A Policy Compromise
So perhaps a compromise is in order. Today, the the number of generic H1-B visas available to for-profit companies is capped at 65,000, with another 20,000 set aside for foreign students who earn an advanced degree at U.S. universities.* The Senate plan would give those numbers an MLB-sized shot in the arm. The cap would jump to 110,000 visas minimum, but could go as high 180,000, based on a formula that would account for both demand from employers and the unemployment rate for skilled professionals. Another 25,000 visas would be around for advanced degree earners.
This is too much, too fast for program that's such a mixed bag in its present state. Instead of rushing to bulk it up, Congress should just make the system more flexible by leaving the cap at 65,000 and carefully indexing it to health of the job market (the current formula could probably use some tweaking). That would give it room to grow without creating a sudden surge of new guest workers into an economy that may not be primed to handle them.
It would also create time to judge Congress's efforts to fix the program's many faults. The immigration bill both increases the minimum salaries employers will have to pay H1-B workers and comes loaded with financial penalties aimed at cracking down on companies, like the outsourcing firms, that over-rely on the visas. But will that be enough to head off future abuse? We don't know, and it seems unwise to super-size H1-B until we do.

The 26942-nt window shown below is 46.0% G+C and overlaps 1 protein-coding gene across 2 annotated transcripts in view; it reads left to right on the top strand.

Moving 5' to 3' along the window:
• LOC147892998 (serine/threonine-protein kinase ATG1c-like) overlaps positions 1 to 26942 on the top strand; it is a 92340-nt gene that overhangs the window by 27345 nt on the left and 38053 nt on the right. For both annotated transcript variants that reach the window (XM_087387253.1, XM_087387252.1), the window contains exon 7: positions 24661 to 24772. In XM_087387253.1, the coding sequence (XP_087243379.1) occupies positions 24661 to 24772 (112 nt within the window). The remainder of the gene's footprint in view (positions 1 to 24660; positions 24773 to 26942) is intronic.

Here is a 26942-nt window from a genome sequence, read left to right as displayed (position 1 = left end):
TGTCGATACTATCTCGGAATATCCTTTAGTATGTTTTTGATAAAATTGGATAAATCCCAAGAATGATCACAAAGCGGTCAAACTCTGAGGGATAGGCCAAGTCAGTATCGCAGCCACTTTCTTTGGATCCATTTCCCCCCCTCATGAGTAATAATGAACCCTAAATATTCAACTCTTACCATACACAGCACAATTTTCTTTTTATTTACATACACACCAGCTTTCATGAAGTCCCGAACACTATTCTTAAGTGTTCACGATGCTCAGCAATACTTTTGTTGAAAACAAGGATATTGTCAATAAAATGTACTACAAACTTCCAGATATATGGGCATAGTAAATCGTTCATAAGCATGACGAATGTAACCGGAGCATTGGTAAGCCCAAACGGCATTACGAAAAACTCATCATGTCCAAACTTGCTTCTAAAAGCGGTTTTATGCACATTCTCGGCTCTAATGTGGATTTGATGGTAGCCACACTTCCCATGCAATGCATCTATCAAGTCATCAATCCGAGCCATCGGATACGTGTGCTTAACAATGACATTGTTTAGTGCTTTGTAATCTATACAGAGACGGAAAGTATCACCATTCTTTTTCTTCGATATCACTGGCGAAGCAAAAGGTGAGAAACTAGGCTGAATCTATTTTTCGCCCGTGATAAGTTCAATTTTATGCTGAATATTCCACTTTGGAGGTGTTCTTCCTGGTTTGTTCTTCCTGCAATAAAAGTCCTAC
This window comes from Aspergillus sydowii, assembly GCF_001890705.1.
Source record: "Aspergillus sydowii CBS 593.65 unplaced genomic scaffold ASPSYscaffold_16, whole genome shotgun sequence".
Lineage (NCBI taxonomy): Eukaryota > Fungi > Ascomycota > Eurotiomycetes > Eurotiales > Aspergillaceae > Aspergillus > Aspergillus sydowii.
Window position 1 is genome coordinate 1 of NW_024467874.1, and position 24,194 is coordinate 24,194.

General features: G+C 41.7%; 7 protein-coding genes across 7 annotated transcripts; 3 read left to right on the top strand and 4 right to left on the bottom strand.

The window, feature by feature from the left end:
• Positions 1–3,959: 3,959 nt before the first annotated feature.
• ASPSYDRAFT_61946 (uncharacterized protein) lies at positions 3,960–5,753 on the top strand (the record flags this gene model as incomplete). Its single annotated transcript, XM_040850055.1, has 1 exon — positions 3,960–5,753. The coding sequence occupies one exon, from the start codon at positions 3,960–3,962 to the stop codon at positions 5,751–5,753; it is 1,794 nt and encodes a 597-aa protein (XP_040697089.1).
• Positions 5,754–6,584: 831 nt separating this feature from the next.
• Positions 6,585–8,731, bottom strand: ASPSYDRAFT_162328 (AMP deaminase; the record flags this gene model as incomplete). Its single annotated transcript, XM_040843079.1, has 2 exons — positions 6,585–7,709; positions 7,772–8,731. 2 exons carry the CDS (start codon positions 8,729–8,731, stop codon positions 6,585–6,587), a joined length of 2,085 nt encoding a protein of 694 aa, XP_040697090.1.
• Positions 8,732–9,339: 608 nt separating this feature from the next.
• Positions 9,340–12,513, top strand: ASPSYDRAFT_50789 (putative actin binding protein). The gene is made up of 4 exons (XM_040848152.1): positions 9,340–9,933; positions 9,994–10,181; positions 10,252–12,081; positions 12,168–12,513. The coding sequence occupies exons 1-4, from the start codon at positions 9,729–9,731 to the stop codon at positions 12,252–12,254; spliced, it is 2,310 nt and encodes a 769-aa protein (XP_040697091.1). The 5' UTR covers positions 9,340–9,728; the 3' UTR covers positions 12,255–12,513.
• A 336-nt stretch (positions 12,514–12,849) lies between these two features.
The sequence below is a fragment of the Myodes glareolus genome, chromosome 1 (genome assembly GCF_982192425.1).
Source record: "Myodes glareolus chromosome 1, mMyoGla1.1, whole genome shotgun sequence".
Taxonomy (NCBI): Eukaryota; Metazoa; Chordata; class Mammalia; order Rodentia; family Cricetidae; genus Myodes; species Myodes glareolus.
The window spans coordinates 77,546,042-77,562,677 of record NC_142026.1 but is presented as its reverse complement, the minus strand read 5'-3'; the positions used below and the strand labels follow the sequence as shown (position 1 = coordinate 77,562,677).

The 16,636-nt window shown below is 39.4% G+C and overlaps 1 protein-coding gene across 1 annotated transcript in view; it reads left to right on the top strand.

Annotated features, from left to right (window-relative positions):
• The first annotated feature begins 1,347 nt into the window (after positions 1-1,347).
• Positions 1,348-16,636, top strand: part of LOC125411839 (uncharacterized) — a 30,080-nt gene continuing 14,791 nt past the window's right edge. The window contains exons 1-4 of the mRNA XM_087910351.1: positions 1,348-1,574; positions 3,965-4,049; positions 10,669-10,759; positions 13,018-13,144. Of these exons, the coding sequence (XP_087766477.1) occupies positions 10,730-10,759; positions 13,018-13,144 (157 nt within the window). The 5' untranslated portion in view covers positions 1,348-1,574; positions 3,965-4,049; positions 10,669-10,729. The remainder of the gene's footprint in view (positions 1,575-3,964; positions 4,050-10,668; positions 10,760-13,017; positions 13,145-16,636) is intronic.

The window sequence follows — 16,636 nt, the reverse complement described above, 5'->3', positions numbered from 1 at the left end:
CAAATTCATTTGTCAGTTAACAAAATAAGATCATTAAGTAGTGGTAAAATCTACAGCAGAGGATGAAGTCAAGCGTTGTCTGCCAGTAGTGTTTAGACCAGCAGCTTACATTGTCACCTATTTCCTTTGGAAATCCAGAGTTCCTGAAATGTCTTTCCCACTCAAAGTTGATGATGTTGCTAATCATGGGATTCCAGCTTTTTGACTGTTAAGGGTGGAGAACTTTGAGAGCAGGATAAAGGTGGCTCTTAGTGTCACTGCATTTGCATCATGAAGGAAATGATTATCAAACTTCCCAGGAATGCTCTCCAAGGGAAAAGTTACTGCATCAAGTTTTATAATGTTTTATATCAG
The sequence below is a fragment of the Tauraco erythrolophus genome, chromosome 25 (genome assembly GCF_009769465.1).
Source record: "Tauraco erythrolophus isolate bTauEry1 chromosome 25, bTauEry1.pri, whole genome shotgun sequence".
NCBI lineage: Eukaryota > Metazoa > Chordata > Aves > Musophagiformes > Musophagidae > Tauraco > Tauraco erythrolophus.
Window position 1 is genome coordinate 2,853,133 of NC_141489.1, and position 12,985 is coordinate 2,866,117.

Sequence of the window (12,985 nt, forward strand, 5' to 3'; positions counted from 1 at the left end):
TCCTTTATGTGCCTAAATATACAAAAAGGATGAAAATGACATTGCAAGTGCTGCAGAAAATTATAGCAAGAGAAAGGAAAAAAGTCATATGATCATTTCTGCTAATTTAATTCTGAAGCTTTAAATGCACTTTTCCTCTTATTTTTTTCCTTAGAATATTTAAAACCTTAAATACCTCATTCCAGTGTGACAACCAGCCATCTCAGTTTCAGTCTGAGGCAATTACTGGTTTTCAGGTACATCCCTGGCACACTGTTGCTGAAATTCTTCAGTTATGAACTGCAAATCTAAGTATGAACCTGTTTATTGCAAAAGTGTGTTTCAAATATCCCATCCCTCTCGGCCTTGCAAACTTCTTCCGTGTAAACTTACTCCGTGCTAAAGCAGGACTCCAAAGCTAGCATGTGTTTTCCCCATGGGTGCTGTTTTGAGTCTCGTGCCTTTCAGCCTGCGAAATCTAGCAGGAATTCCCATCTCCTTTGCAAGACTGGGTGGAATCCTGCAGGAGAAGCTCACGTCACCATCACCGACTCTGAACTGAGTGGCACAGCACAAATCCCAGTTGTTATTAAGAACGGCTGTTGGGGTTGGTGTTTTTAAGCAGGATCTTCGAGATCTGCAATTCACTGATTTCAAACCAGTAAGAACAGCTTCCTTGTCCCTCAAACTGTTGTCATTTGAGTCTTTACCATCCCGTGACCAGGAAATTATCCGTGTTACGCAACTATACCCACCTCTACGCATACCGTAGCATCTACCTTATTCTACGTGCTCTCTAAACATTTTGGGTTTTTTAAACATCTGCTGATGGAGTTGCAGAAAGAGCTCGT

Our immigration system should be designed to adjust to the needs of the market, but for the time being, we seem to have as many brains as the market needs. Let's not act like we don't.
*Academic institutions and nonprofits aren't subject to the cap at all.
A note to regular readers: A few Atlantic fans might recall that I've written much more blithely in support of increasing the H1-B program cap in the past. As I've learned more about the program, my thoughts about it have obviously changed. While I would love it if all of my opinions were unimpeachably well thought out, I think I have an obligation to be transparent in cases where they were not.